During the morning, A and C Companies of the 1/4th were ordered forward through this barrage to reinforce the Rangers. Those men of A Company who got across No man's land were soon left leaderless when all their officers became casualties, and the survivors were 'mopped up' by German troops and taken prisoner; only 18 men of the company returned after the attack. Similarly the two platoons of C company that attacked lost their officers and the survivors were brought out of action by the Company Sergeant-Major.[47][48][49] When the battalion's carrying parties tried to cross No man's land with supplies at 10.45, they were driven back with heavy casualties by the German barrage, while the reserve companies in the British line were suffering badly from German Howitzer fire.[48][49][50] D Company, having already suffered 50 per cent casualties, was ordered to send over another carrying party; all the men became casualties. At 13.00, the battalion was ordered to send forward a company to support what was left of the Rangers and 1/4th Bn in the German trenches, but at 13.30 the British hold on the German trenches was broken by counter-attacks and the survivors attempted to retreat over No-man's land. At 14.30, Battalion HQ was hit by a howitzer shell (the commanding officer (CO), Lt-Col L.L. Wheatley, was dug out alive), and at 15.30 the CO was given permission to withdraw the shattered battalion from the jumping-off trench to the reserve line. The battalion had suffered 50 per cent casualties in the action, even though less than half of it had even left the British lines.[48][51][52] One wounded Private of the battalion, stuck in the mud in No man's land, was rescued 14 days after the battle.[53]

The Gommecourt attack had been a diversion and no further attack was made in the area. The reduced battalions of 56th Division had to hold their line until 20 August. The battalion received a large number of replacement officers and NCOs from the 2/4th, 3/4th and 4/4th Bns.[54][55] After being relieved, the 56th Division moved to the southern Somme sector, where it trained with the first tanks to arrive in France.[56][57]

GinchyEdit

Troops advance Battle of Ginchy 09-09-1916 IWM Q 1302

British troops advancing during the Battle of Ginchy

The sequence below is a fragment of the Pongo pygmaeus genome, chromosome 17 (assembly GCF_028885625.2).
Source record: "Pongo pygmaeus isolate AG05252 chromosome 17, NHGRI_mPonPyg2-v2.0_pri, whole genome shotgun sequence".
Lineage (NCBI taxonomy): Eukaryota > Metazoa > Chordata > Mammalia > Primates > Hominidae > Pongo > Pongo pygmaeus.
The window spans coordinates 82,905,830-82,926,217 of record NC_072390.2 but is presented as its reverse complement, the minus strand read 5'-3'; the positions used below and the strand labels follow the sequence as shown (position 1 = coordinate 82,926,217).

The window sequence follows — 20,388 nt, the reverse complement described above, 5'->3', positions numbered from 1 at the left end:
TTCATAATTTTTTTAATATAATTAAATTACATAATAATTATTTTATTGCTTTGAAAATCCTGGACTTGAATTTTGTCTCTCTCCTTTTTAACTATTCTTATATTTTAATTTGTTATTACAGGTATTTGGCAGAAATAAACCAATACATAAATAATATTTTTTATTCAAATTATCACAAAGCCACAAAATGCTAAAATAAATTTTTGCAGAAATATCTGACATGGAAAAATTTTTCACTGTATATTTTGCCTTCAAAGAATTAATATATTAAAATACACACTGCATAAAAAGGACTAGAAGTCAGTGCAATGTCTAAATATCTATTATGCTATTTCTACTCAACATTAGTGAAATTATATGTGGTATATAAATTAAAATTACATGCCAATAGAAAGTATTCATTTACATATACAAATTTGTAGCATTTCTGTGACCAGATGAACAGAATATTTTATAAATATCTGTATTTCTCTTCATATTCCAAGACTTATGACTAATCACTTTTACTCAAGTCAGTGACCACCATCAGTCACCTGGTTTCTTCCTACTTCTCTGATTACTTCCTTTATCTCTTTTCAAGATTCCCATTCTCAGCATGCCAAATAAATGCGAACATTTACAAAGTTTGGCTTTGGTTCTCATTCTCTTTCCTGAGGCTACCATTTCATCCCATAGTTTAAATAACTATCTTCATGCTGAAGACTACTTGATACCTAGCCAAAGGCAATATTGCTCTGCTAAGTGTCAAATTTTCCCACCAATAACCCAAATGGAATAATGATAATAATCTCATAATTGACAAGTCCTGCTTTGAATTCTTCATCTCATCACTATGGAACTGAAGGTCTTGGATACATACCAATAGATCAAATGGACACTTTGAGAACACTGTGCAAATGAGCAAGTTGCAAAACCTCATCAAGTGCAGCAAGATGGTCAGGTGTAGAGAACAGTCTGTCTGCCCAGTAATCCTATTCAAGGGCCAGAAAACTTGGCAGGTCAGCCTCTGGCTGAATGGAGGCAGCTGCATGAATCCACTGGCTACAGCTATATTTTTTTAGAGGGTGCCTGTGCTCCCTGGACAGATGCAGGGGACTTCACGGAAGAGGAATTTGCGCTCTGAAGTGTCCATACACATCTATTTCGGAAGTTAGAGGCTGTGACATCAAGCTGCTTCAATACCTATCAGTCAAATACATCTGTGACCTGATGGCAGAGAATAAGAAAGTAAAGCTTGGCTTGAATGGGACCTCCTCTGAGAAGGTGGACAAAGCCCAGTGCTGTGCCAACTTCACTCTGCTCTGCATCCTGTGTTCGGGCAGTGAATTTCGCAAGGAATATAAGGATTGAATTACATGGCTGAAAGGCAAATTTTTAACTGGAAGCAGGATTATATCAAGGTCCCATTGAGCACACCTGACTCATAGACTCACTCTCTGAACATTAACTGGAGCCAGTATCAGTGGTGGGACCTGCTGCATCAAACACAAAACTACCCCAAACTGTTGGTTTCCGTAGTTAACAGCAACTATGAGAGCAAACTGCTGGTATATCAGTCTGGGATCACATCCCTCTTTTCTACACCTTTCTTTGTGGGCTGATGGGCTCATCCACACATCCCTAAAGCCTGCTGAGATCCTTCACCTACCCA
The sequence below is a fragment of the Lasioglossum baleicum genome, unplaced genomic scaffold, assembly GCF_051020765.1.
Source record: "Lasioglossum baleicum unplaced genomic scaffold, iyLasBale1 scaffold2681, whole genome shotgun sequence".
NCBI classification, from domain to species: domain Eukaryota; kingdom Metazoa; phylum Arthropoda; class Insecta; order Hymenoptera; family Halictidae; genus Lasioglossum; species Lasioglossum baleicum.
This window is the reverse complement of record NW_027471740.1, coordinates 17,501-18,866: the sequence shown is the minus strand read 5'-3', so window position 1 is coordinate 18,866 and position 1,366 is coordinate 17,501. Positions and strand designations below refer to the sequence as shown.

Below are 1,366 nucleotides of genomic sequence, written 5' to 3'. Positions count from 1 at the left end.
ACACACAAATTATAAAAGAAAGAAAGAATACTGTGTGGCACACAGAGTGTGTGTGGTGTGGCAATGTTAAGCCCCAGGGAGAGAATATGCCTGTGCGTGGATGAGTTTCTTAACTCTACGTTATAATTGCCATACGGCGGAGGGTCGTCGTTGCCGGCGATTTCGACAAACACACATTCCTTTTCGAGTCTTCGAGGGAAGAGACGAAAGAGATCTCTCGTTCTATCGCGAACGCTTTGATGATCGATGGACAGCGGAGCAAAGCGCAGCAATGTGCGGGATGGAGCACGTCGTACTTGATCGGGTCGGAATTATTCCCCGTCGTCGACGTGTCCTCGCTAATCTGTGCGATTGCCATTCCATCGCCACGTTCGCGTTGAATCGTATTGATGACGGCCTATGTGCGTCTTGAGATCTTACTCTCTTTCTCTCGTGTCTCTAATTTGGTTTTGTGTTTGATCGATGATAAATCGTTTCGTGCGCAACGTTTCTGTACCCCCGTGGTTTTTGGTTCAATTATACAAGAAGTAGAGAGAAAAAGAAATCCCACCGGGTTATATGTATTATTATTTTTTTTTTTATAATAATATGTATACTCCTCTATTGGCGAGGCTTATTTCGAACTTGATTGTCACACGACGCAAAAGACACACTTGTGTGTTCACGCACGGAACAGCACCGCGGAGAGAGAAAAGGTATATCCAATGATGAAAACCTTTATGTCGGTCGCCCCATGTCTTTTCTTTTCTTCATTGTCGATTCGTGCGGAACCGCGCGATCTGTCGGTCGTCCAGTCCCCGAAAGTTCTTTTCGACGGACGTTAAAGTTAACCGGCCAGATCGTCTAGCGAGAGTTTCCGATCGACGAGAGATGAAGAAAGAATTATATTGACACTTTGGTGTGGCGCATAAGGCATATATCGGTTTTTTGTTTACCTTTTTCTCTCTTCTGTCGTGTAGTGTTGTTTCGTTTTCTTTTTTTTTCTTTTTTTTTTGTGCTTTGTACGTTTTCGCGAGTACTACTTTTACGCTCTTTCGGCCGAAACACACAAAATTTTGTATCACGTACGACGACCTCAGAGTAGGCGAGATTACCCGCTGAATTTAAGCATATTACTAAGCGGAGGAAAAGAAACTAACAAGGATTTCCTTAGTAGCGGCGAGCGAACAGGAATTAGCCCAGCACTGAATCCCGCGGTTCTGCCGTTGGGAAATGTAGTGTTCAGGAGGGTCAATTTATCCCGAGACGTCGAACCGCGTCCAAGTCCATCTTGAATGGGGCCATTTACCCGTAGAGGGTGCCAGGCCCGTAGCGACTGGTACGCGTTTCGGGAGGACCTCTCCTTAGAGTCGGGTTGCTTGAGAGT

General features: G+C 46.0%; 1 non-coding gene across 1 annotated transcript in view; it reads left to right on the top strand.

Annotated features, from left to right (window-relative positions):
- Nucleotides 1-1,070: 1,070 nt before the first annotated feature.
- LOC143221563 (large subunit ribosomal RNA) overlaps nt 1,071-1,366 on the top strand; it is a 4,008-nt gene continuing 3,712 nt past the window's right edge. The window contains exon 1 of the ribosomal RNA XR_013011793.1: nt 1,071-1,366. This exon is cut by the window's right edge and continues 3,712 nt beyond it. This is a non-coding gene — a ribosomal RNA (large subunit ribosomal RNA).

On 5 September 1916 the 56th Division went back into the line during the Battle of Ginchy. 1/4th Londons were in brigade reserve along the Wedge Wood–Ginchy road, where they suffered casualties from shellfire while digging assembly trenches for the next phase of the offensive. This began on 9 September, when the battalion led the brigade's right hand assault. The crowded trenches were heavily shelled before they went 'over the top', at 16.45, but the battalion successfully pivoted towards its objective and followed the new-style creeping barrage. However, its objective was a trench that had either been obliterated or never existed, so the men overshot into the now-stationary barrage. When the barrage resumed advancing at 17.25, the mixed up companies of the battalion captured their second objective ('Beef' Trench). By now, both flanks were 'in the air' (particularly on the left, where the Rangers had been held up by the 'Quadrilateral'). After dark the main objective was only held by advanced parties while the rest of the battalion cleared an intermediate position ('Bully' Trench) in their rear. These advanced posts were withdrawn the following morning while the flanks were strengthened. The battalion was relieved from Bully Trench at midnight on 10/11 September. The total casualties over the five days were 20 officers and about 250 other ranks.[58][59]

MorvalEdit

British infantry Morval 25 September 1916

British troops at Morval 25 September 1916

For the Battle of Flers–Courcelette, 1/4th Londons were to follow the assault of 167th (1st London) Bde towards Bouleaux Wood and then 'leap-frog' through it onto the German third line. The attack went in at 06.20 on 15 September, and 1/4th Londons left their bivouacs at 09.00. Progress was slow due to mud and German shellfire, and the battalion was recalled before it had got far, when the rest of the failed attack was cancelled. It was the same story when the division made a second attempt on 18 September: this time the battalion came under heavy German fire, lost a good many men, and had to shelter in muddy shell-craters until the attack was called off.[60] When it was renewed on 25 September (the Battle of Morval) the 1/4th Londons were the right assaulting battalion of 168th Bde, tasked with clearing the northern end of Bouleaux Wood. B and C Companies went over the top at 12.42, seven minutes after zero, to allow other units to come into line, and followed an effective creeping barrage onto the objectives with little opposition, driving the defenders in front of the Lewis guns of the 1/14th Londons (London Scottish). Consolidation of the strongpoints in the wood was hampered by enemy snipers but the positions gained gave excellent observation over the enemy defences. Casualties in this successful operation were only 32.[61][62]

Le TransloyEdit

The battalion dug assembly positions for the next phase of the offensive (the Battle of Le Transloy) and was relieved, then unexpectedly brought forward again to act as the centre battalion in 168th Bde's attack on 7 October. The battalion attacked at 13.47, two minutes after the start of the barrage. D Company was virtually wiped out by enemy machine guns in the gun pits that were the objective; C Company was able to take cover in shell holes in dead ground, but B Company, following up, was met by the German counter-bombardment. The remaining attackers lay out in No man's land, no further than 50 yards from their starting position, trying to get round the gun pits, until darkness began to fall and German counter-attacks developed. The battalion was withdrawn having suffered 300 casualties.[63][64]